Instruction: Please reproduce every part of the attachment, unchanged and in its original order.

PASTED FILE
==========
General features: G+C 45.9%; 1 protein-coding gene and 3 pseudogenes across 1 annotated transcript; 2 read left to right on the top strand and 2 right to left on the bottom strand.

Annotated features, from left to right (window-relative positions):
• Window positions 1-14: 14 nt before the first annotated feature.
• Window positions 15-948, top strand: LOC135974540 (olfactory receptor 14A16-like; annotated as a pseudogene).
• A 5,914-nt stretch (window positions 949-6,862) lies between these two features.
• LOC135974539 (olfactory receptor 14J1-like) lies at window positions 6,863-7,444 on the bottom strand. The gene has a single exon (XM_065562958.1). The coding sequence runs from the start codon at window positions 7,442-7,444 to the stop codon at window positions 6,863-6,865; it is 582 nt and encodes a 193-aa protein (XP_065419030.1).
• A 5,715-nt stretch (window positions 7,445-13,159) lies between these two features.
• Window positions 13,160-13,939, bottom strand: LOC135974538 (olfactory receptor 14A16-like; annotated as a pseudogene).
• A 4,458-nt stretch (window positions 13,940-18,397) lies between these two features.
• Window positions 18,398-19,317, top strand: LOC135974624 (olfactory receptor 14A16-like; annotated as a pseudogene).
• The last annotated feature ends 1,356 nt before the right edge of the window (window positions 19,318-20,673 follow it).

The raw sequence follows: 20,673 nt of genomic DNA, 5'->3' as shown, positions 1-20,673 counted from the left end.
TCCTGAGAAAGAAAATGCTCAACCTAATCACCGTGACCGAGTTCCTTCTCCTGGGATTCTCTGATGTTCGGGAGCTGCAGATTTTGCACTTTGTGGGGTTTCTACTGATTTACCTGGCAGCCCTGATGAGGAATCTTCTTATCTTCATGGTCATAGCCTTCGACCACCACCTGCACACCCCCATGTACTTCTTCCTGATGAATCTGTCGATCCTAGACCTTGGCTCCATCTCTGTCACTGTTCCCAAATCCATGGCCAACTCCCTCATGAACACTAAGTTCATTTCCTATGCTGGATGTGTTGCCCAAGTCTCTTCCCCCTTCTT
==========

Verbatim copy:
General features: G+C 45.9%; 1 protein-coding gene and 3 pseudogenes across 1 annotated transcript; 2 read left to right on the top strand and 2 right to left on the bottom strand.

Annotated features, from left to right (window-relative positions):
• Window positions 1-14: 14 nt before the first annotated feature.
• Window positions 15-948, top strand: LOC135974540 (olfactory receptor 14A16-like; annotated as a pseudogene).
• A 5,914-nt stretch (window positions 949-6,862) lies between these two features.
• LOC135974539 (olfactory receptor 14J1-like) lies at window positions 6,863-7,444 on the bottom strand. The gene has a single exon (XM_065562958.1). The coding sequence runs from the start codon at window positions 7,442-7,444 to the stop codon at window positions 6,863-6,865; it is 582 nt and encodes a 193-aa protein (XP_065419030.1).
• A 5,715-nt stretch (window positions 7,445-13,159) lies between these two features.
• Window positions 13,160-13,939, bottom strand: LOC135974538 (olfactory receptor 14A16-like; annotated as a pseudogene).
• A 4,458-nt stretch (window positions 13,940-18,397) lies between these two features.
• Window positions 18,398-19,317, top strand: LOC135974624 (olfactory receptor 14A16-like; annotated as a pseudogene).
• The last annotated feature ends 1,356 nt before the right edge of the window (window positions 19,318-20,673 follow it).

The raw sequence follows: 20,673 nt of genomic DNA, 5'->3' as shown, positions 1-20,673 counted from the left end.
TCCTGAGAAAGAAAATGCTCAACCTAATCACCGTGACCGAGTTCCTTCTCCTGGGATTCTCTGATGTTCGGGAGCTGCAGATTTTGCACTTTGTGGGGTTTCTACTGATTTACCTGGCAGCCCTGATGAGGAATCTTCTTATCTTCATGGTCATAGCCTTCGACCACCACCTGCACACCCCCATGTACTTCTTCCTGATGAATCTGTCGATCCTAGACCTTGGCTCCATCTCTGTCACTGTTCCCAAATCCATGGCCAACTCCCTCATGAACACTAAGTTCATTTCCTATGCTGGATGTGTTGCCCAAGTCTCTTCCCCCTTCTT